We love our library. I may have mentioned that before, but it is a truth that bears repeating. We have a wonderful library and the kids and I love to just browse its shelves. During a recent day off school, we made just such a trip to our library and I saw this one, My Diary from the Edge of the World by Jodi Lynn Anderson, sitting on the shelf just calling out to me. The cover art is beautiful and no matter how much someone tells me not to judge a book by its cover, sometimes I can't help it. This book features Gracie Lockwood, young girl living in plain, old Cliffden, Maine. You know, just the regular world with school and homework, Dairy Queen and Circle K, dragons and sasquatches. Oh, wait. That last part didn't sound right to you? Well, that is what caught my attention, too.
Gracie lives in a world that sounds exactly like us, shocking in its unremarkableness, except for the supernatural creatures that are viewed the same way we view squirrels and butterflies. Included in this strange world are dark clouds that arrive to take someone away when it is their time to die. Gracie has noticed a cloud making its way down their street and it has her concerned. Her family is sure that the cloud is coming for Gracie's sickly younger brother Sam, so in an attempt to protect him, the Lockwoods leave town. They know the cloud can follow them, but they have a plan for that. They are determined to go all the way to the edge of the world so that they can cross over into The Extraordinary World. Though most people have never heard of it, and those who have believe it is a myth, Gracie's father believes it is another dimension which they can reach after a very perilous journey across their own world. They will risk sasquatches, yetis (larger versions of sasquatches), and abominable snomen (larger versions of yetis); witches, ghosts and ghost ships, and giants. It's not your average family road trip novel, but it sure does have imagination.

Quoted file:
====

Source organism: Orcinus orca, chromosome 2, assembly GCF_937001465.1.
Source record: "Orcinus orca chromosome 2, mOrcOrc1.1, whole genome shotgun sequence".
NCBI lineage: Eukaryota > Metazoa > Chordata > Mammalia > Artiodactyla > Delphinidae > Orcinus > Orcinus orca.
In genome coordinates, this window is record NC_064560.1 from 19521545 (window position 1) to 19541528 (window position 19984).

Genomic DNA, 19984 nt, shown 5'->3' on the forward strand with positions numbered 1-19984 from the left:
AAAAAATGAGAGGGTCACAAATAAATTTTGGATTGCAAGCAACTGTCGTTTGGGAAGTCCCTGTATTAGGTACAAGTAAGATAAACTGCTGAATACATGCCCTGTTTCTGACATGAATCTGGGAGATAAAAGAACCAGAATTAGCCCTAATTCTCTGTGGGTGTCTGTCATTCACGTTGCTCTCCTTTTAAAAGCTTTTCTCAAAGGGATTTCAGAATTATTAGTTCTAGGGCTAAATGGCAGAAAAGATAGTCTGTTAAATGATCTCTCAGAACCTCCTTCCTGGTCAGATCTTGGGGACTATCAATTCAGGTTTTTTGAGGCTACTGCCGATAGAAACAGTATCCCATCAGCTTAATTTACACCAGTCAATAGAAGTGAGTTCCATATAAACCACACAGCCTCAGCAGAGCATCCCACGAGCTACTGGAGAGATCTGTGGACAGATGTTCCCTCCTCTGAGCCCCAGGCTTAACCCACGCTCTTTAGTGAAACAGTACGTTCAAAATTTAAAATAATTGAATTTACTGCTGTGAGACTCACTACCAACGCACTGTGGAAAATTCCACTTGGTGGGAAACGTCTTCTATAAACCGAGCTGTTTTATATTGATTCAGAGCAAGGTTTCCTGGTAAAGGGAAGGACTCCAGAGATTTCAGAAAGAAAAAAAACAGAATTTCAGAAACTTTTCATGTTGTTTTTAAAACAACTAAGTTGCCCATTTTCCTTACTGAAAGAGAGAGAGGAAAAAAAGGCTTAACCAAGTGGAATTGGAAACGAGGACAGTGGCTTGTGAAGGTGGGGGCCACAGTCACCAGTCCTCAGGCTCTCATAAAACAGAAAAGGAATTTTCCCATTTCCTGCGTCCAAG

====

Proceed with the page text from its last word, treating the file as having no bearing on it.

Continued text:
I loved this book when it began. There was just something so funny about the way the ordinary was mentioned right along with the extraordinary, like when Gracie casually recalls a dragon burning down a TJ Maxx recently. No big deal. Happens all the time. As the story progressed, I did begin to get impatient and lose interest a bit and there were even times I wasn't sure I wanted to finish it, but I pressed on and by the time I reached the last few chapters, I was glad I had kept at it. Your middle grade reader would love it.
My favorite quote comes from Gracie's mother:
"Books are the way to stretch out people's souls, and I won't have children with small souls."